by Dr. Andrew Thomas Kania

Published in Church and Life (1843) 7.11.2012 – 28.11.2012 No 17 pg 2

The American civil rights activist, Dr. Martin Luther King Jr. wrote in The Measure of a Man (1959), that: [The] “body in Christianity is sacred and significant. That means in any doctrine of man that we must be concerned with man’s physical well-being. It may be true that man cannot live by bread alone, but the mere fact that Jesus added the “alone” means that man cannot live without bread. Religion must never overlook this, and any religion that professes to be concerned about the souls of men and is not concerned about the economic conditions that damn the soul, the social conditions that corrupt men, and the city governments that cripple them, is a dry, dead, do-nothing religion in need of new blood”. (King Jr., 1988, pp. 13 – 14).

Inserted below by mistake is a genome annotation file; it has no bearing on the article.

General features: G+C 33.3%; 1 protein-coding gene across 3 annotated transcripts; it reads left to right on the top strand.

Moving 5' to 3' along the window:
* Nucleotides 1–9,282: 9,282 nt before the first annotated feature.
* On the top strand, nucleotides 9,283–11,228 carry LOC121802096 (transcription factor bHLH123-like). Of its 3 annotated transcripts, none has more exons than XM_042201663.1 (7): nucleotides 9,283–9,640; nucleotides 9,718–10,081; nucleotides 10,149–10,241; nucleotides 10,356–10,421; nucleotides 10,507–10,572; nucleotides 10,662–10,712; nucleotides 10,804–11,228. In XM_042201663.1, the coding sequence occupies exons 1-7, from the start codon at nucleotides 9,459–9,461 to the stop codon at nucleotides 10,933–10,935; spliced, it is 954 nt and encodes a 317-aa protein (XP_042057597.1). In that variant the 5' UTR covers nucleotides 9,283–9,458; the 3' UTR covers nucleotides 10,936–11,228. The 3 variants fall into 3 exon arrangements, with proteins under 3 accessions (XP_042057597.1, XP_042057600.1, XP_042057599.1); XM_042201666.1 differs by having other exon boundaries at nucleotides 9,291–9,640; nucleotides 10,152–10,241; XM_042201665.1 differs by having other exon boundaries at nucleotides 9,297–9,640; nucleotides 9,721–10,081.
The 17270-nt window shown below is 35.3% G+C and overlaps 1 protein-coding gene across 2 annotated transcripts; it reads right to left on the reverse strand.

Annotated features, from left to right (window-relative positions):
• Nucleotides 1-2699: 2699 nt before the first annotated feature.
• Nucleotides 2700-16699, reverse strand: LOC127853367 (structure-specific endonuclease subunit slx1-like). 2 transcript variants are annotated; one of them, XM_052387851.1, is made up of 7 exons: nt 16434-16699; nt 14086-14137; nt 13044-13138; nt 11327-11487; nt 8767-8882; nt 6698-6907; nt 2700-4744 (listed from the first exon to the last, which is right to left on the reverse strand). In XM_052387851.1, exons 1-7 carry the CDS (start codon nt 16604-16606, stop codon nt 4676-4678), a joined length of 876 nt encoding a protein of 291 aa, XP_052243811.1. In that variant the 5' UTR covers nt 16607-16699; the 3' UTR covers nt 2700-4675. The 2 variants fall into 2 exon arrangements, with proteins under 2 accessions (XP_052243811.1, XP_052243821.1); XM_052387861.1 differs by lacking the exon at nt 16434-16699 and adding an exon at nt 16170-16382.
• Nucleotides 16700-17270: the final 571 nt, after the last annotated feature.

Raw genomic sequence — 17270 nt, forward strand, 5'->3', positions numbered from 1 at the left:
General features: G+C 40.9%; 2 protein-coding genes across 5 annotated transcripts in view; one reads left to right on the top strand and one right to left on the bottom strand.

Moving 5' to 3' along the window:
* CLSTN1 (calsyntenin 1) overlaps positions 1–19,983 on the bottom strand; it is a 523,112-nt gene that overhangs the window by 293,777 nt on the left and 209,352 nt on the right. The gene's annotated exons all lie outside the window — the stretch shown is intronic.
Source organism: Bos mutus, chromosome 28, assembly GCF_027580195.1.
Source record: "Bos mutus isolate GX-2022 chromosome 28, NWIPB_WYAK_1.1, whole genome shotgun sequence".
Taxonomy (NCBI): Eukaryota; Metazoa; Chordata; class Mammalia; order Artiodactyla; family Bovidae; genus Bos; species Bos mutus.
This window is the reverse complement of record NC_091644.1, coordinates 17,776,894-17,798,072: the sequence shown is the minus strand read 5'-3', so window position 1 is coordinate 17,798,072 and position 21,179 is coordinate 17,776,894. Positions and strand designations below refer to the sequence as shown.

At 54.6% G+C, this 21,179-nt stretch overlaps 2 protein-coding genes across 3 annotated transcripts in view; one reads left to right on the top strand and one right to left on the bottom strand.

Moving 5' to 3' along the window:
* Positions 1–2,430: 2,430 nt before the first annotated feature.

No one can reasonably dispute the inherent truth contained in the passage from Dr. King; the wide range of international relief organisations and agencies are strong testament to the emphasis that the contemporary world places on improving the physical welfare of peoples. Most modern nations have departments specifically created to ensure that the citizens who comprise their nation, do not fall below a certain standard of living. Nations speak of basic wages; of family and social benefits; and of free access to education and health services. This being said, one can question that what has perhaps been lost in the battle to fight against material poverty is a holistic appreciation of humanity, a present day failure to acknowledge that man is made not only of flesh, bone and blood – but that he is also a spiritual being. Whereas physical poverty in its worst case scenario can and does lead to malnutrition, starvation and death; a recognition of man also having a soul, should raise in our collective consciousness, the need not only to see that our neighbour has sufficient means for their physical livelihood, but that they also have the sustenance to keep their soul from perishing. To many such a remark will appear particularly contentious, especially so in a western world, where many have lost a belief in God. Yet for those of us who still maintain a belief in God, spiritual poverty should be perceived as a real threat to humanity, as real a danger as material poverty; for as the body can be tormented and killed, so too an individual’s soul can be destroyed. Thus to modify Dr. King’s conclusion: “Religion must never overlook this, and any religion that professes to be concerned [about the bodies of men and is not concerned about the spiritual climate that pollutes and defiles the soul] … is a dry, dead, do-nothing religion in need of new blood”. (Ibid)